This year, of course, the Feast of the Nativity of Our Lord falls on a Monday. It is, by force of universal law, a holy day of obligation. In the United States, the episcopal conference has not utilized the discretion conferred by Canon 1246, Section 2, to transfer the obligation attaching to the Feast of … More A Note on Mass Obligations
The following Masses in the Extraordinary Form will be offered at the Church of the Assumption for the Feast of the Immaculate Conception of the Blessed Virgin Mary, December 8, 2016: 6:30 a.m. 12:10 p.m. Mass will be offered in the Ordinary Form at 6:00 p.m.
Fr. William will say Mass using the 1962 Roman Missal on Friday, September 9, A.D. 2016, at 9:00 a.m. at the Church of the Assumption. This is a one-time event.
Gregory DiPippo explains, over at the New Liturgical Movement, why memorials and feasts in late February are shifted forward in leap years. The explanation is fascinating.
With September almost upon us, one might take a moment to consider the Ember Days that follow the Feast of the Exaltation of the Holy Cross (September 14). Ember Days date from the 5th century and are four sets of days (three each) set aside for fasting and penance. Each set of Ember Days consists … More September Ember Days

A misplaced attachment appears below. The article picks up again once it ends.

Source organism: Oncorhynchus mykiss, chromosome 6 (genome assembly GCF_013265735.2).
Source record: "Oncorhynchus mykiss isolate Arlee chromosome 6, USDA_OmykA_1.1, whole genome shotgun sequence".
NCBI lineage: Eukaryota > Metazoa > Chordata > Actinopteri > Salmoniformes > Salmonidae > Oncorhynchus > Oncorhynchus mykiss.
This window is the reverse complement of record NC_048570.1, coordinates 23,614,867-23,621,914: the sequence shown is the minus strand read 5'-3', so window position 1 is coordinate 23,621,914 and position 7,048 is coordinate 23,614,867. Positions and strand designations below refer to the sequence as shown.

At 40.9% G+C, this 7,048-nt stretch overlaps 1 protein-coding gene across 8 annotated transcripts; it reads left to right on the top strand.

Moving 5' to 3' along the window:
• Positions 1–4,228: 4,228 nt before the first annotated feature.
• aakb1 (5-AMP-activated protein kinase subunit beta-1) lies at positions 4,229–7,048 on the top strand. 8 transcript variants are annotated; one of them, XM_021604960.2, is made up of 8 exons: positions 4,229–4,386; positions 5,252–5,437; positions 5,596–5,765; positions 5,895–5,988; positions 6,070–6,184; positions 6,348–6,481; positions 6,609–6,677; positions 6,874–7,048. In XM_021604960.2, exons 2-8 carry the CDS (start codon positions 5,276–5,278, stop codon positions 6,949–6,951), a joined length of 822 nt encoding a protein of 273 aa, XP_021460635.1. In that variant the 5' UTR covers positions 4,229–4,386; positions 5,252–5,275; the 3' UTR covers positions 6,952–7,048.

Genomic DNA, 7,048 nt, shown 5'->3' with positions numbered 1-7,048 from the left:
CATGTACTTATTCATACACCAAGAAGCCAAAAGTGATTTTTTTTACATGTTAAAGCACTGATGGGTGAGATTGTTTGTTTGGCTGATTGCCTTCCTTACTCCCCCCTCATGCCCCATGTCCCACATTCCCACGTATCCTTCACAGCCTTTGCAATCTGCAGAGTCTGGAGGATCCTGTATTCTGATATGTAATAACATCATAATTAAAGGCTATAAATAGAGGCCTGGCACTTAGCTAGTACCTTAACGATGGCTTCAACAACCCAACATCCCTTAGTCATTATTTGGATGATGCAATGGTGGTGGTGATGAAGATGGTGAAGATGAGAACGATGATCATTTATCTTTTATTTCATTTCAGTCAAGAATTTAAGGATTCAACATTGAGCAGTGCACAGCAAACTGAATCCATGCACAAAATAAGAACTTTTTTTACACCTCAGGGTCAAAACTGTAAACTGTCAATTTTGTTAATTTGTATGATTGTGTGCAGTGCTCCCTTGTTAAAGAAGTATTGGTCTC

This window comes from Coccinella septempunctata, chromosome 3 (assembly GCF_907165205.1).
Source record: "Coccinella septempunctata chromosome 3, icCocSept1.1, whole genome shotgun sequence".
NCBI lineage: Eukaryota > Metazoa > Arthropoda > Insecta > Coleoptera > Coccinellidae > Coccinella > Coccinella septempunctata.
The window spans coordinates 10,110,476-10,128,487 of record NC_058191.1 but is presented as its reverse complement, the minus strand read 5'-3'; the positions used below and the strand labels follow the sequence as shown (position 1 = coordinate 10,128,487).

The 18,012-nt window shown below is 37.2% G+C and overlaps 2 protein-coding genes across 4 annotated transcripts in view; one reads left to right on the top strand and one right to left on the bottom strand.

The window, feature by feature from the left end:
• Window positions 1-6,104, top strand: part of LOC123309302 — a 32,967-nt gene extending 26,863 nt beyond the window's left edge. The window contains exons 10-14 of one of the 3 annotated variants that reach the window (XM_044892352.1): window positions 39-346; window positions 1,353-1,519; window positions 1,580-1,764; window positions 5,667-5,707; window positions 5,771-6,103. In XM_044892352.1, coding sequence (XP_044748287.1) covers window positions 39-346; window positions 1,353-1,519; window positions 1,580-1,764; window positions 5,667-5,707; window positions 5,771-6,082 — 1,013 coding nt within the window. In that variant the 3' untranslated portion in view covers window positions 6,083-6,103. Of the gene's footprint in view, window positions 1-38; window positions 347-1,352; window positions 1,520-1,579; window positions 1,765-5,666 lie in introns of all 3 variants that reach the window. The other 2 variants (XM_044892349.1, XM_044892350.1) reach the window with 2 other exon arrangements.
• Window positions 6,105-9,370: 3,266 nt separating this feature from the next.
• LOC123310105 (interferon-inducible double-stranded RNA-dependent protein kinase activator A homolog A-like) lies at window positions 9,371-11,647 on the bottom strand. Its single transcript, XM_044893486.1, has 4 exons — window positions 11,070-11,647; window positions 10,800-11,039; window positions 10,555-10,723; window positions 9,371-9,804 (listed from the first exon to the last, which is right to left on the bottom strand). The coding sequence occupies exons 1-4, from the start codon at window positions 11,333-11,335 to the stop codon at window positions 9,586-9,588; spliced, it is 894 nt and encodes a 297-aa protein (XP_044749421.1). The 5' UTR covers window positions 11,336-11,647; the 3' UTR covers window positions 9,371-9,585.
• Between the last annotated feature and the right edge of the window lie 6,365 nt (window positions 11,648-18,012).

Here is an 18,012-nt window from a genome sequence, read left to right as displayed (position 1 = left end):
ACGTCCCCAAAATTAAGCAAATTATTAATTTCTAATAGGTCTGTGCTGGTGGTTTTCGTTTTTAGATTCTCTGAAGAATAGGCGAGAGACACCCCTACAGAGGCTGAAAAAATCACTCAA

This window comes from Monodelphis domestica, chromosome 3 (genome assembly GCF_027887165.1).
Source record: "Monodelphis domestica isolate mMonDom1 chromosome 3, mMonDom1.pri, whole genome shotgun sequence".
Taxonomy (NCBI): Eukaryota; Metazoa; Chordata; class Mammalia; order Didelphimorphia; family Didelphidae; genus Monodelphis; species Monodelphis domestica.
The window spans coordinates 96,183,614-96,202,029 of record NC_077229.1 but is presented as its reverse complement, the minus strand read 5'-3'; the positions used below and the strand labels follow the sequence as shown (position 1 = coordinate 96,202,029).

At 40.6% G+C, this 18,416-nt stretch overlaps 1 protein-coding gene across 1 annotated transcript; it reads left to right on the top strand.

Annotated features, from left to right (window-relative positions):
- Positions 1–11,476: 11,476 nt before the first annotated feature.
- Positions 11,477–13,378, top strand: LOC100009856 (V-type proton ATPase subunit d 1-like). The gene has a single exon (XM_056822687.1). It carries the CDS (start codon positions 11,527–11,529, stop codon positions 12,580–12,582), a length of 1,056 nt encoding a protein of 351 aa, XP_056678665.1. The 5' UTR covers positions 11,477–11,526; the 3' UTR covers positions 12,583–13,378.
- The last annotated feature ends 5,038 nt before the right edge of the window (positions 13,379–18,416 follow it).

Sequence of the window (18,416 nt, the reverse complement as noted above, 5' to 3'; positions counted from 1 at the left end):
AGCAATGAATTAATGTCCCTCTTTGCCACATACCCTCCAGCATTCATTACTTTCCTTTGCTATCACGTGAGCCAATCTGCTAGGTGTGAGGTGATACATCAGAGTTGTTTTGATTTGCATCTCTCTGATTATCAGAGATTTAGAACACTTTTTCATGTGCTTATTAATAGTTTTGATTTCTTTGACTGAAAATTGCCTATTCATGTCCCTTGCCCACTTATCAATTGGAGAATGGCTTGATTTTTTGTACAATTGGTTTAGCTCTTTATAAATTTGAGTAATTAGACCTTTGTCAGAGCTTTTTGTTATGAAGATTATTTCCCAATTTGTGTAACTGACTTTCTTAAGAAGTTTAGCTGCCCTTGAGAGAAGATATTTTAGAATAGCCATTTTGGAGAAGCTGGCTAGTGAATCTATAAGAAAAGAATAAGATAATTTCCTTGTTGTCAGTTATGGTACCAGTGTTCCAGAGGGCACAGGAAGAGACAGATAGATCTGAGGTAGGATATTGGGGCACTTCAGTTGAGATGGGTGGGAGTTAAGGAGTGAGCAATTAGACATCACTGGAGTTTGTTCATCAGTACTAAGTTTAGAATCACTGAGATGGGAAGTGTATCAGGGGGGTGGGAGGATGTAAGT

The divergence between the Ordinary and Extraordinary Form calendars, combined with the widespread practice of transferring feasts and holyday obligations to the nearest Sunday, raises questions about how to apply Canons 1246 and 1247 in the context of the Extraordinary Form. Can the Mass of the day in the Extraordinary Form Calendar be said when … More Holydays of Obligation & Transferred Feasts
The 1962 Roman Missal is said using the General Roman Calendar of 1960, promulgated by St. John XXIII’s motu proprio Rubricarum instructum (English*). The term “Ordinary Time” was coined to describe “green” Sundays in the post-concilar calendar. These times are identified respectively as “Sundays After Epiphany” and “Sundays After Pentecost” in the traditional calendar. Likewise, the … More Some Brief Notes on the Extraordinary Form Calendar